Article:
Murder in Moscow

Free Murder in Moscow by Jessica Fletcher

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Authors: Jessica Fletcher
we stood chatting and waiting for the briefing to begin, Sam Roberts, our official host, came up to where I was talking with Marge Fargo, the only female publishing executive in the group. “Good morning, Mrs. Fletcher,” he said. “Can I steal you away for a moment?”
    “Of course.”
    I followed him to a smaller room. The only other person in it was a young woman dressed stylishly in a blue suit with gold buttons, and white blouse. Roberts closed the door and said to her, “Is Karl waiting?”
    “Yes, sir, he is.”
    “Give me five minutes with Mrs. Fletcher, and then ask him to come in.”
    The moment she was gone, Roberts said, “Sorry about what you had to endure last night, Mrs. Fletcher.”
    “Just bad timing, I suppose. I hope it doesn’t interfere with our plans.”
    “No reason it should.”
    “Mr. Wenington was part of this group. I’ve seen him at just about every event.”
    “Yes. A very nice guy. Tragic to lose one’s life at such a young age.”
    “I understand the cause of death hasn’t been determined.”
    “I wouldn’t know about that,” said Roberts. “I’m told you and Ward had lunch yesterday.”
    I couldn’t help but smile. “Word certainly does get around this town, doesn’t it?”
    “Washington, D.C., has the most efficient grapevine in the world, I’m afraid. I suppose Ward mentioned to you that you’d be debriefed upon returning from Moscow.”
    “He was more subtle than that,” I said. “He asked me if I would agree to be debriefed.”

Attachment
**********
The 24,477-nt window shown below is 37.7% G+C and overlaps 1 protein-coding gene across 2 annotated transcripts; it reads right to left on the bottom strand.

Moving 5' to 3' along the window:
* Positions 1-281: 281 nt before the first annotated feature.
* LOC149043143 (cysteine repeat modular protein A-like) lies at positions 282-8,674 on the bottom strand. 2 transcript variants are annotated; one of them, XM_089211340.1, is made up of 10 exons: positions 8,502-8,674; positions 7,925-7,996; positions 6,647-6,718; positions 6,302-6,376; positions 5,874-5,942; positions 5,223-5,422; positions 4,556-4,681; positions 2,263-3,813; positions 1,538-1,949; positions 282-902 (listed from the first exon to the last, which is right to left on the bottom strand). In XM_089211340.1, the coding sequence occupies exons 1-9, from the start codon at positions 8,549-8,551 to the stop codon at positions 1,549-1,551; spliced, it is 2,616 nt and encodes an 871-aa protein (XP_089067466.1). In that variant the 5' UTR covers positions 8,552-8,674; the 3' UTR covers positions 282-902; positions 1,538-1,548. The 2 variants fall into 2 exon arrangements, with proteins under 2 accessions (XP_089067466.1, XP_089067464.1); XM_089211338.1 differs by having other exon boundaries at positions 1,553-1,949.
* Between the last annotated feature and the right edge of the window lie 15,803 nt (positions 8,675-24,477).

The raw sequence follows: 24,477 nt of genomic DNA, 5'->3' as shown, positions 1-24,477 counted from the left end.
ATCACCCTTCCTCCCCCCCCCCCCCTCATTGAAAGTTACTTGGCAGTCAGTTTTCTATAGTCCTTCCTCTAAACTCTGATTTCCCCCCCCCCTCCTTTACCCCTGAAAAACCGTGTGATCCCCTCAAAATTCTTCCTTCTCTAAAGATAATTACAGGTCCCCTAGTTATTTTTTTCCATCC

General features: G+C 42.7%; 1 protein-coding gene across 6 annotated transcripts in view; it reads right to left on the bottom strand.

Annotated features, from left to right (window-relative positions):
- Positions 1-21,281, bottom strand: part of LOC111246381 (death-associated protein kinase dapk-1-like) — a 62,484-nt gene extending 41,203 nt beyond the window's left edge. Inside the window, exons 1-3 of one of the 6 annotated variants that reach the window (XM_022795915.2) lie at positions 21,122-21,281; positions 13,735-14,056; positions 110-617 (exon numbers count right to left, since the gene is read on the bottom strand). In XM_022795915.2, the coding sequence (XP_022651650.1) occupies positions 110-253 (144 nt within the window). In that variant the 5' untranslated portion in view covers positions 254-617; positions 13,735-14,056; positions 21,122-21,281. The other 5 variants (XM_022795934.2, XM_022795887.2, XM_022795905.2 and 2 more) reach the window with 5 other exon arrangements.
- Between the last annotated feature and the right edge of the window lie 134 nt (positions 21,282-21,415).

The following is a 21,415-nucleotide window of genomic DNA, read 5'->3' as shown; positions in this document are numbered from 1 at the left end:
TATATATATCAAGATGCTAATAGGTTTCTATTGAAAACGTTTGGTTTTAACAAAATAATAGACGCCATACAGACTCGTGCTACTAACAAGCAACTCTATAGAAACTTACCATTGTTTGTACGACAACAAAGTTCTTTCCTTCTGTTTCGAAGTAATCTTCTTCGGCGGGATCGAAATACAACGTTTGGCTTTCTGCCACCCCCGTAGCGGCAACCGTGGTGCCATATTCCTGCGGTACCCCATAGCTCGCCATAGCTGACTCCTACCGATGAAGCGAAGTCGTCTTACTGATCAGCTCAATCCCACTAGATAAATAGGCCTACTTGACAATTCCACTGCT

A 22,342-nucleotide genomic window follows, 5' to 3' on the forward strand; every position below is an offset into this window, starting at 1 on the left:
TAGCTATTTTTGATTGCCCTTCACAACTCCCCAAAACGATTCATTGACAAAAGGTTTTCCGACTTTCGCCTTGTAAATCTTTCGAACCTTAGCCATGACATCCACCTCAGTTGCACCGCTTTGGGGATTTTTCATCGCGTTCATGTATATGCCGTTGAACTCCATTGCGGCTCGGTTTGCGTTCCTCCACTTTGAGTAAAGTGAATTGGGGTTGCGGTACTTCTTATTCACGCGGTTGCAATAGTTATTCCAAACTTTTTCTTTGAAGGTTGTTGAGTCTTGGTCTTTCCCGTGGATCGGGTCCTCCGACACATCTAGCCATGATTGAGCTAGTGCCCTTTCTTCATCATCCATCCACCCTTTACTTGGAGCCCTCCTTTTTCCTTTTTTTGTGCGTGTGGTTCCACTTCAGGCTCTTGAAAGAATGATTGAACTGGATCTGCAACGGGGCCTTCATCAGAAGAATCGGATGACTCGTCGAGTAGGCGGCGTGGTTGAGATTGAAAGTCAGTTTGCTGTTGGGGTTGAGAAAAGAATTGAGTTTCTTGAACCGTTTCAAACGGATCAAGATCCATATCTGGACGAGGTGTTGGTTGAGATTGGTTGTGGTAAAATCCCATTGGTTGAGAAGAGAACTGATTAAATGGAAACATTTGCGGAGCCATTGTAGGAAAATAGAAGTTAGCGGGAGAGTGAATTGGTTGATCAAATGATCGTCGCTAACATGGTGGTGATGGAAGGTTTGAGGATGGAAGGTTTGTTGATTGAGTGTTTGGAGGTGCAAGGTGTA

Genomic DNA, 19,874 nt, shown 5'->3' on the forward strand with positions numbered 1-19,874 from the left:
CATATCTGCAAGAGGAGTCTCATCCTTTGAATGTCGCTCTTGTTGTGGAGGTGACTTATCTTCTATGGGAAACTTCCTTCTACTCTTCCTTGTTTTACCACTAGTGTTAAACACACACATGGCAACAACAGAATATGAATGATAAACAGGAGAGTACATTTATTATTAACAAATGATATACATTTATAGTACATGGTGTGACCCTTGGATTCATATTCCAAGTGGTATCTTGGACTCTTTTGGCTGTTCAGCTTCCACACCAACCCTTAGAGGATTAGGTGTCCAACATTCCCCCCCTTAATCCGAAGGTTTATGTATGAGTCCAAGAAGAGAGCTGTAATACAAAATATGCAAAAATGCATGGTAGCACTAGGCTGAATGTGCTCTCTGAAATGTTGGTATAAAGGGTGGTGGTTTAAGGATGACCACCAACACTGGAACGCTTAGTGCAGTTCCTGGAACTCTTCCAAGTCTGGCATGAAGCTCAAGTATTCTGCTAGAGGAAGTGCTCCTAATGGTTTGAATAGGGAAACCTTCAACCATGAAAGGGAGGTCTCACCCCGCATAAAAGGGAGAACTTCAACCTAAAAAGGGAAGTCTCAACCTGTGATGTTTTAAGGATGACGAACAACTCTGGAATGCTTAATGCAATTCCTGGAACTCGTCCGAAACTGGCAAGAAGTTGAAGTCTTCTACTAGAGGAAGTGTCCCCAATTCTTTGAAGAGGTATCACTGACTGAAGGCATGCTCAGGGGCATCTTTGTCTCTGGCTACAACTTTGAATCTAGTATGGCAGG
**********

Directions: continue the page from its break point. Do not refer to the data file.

“And what was your reaction?”
    “I don’t think I had one, although I didn’t debate it with him. I understand it’s a fairly routine thing, to talk to American citizens after they return from a place like Russia to see whether they can provide information that would be useful.”
    “Exactly. Because of your stature and fame, it’s likely you’ll be sought out by Russian officials. That’s why we think you could be an especially good source of information.”
    “I must admit I have trouble with the concept,” I said. “I thought the purpose of this trade mission was to foster better relations between the publishing industries in both countries, and to help the Russians adjust to their new form of government.”
    “Oh, but that’s exactly the purpose of the mission,” said Roberts. “It’s just that other ... how shall I say it? ... other auxiliary uses can be made of it.”
    “Like reporting on private conversations? To me, that represents a distasteful breach of confidence.”
    Roberts’s laugh was gentle, and meant to be reassuring. “You don’t have to tell us everything you discuss with the Russians while you’re in Moscow, Mrs. Fletcher. Just what you’re comfortable with.”
    The door opened, and the young woman stepped into the room, followed by a tall, slightly stooped man with heavy black eyebrows and hair that matched in color. Because of his posture, his nondescript gray suit hung awkwardly from him. He wore large, cumbersome molded black shoes that needed a shine.
    The young woman left. Sam Roberts said, “Mrs. Fletcher, this is Karl Warner.”
    The big man extended his hand; my hand was lost in his.
    “You left a message at my hotel,” I said, somewhat defensive at not having returned it. People who don’t return phone calls have always ranked high on my list of annoyances. “Yes, I did,” Warner said. His voice, low and gruff, matched his appearance.
    “Sorry I didn’t return your call. I was running late and—”
    “No need to apologize, Mrs. Fletcher. I just thought I would touch base with you before this morning’s briefing.”
    I hesitated, then asked, “Why did you call me?”
    “As I said, just to touch base, to introduce myself before we met in person.”
    I looked to Sam Roberts, whose furrowed brow and narrowed eyes said he was sizing up the exchange. Realizing I was seeking a comment from him, he said, “Karl worked closely with Ward Wenington.”
    I quickly asked, “At

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